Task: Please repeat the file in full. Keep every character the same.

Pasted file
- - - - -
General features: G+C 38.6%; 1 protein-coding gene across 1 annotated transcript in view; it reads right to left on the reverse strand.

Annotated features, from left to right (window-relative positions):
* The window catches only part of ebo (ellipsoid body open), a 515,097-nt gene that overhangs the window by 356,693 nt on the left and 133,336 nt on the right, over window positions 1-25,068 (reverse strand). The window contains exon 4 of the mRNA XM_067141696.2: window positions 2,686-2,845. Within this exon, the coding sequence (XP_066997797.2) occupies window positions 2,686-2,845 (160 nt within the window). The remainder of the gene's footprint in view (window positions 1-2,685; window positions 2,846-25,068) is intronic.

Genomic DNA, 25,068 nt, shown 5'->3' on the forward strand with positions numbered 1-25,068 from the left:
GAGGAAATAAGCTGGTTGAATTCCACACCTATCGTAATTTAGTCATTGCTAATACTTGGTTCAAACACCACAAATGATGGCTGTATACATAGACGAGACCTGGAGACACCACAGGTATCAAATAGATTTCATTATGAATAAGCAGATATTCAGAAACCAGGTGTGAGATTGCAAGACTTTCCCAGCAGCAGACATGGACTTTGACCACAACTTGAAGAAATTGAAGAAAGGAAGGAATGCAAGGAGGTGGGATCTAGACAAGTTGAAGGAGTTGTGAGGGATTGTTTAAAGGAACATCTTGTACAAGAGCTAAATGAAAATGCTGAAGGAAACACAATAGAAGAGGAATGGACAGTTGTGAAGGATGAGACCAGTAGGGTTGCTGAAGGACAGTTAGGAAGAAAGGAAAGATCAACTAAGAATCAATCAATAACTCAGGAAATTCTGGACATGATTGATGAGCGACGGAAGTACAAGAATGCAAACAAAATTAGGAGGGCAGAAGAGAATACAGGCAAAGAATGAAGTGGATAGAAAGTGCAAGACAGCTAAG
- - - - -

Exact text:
General features: G+C 38.6%; 1 protein-coding gene across 1 annotated transcript in view; it reads right to left on the reverse strand.

Annotated features, from left to right (window-relative positions):
* The window catches only part of ebo (ellipsoid body open), a 515,097-nt gene that overhangs the window by 356,693 nt on the left and 133,336 nt on the right, over window positions 1-25,068 (reverse strand). The window contains exon 4 of the mRNA XM_067141696.2: window positions 2,686-2,845. Within this exon, the coding sequence (XP_066997797.2) occupies window positions 2,686-2,845 (160 nt within the window). The remainder of the gene's footprint in view (window positions 1-2,685; window positions 2,846-25,068) is intronic.

Genomic DNA, 25,068 nt, shown 5'->3' on the forward strand with positions numbered 1-25,068 from the left:
GAGGAAATAAGCTGGTTGAATTCCACACCTATCGTAATTTAGTCATTGCTAATACTTGGTTCAAACACCACAAATGATGGCTGTATACATAGACGAGACCTGGAGACACCACAGGTATCAAATAGATTTCATTATGAATAAGCAGATATTCAGAAACCAGGTGTGAGATTGCAAGACTTTCCCAGCAGCAGACATGGACTTTGACCACAACTTGAAGAAATTGAAGAAAGGAAGGAATGCAAGGAGGTGGGATCTAGACAAGTTGAAGGAGTTGTGAGGGATTGTTTAAAGGAACATCTTGTACAAGAGCTAAATGAAAATGCTGAAGGAAACACAATAGAAGAGGAATGGACAGTTGTGAAGGATGAGACCAGTAGGGTTGCTGAAGGACAGTTAGGAAGAAAGGAAAGATCAACTAAGAATCAATCAATAACTCAGGAAATTCTGGACATGATTGATGAGCGACGGAAGTACAAGAATGCAAACAAAATTAGGAGGGCAGAAGAGAATACAGGCAAAGAATGAAGTGGATAGAAAGTGCAAGACAGCTAAG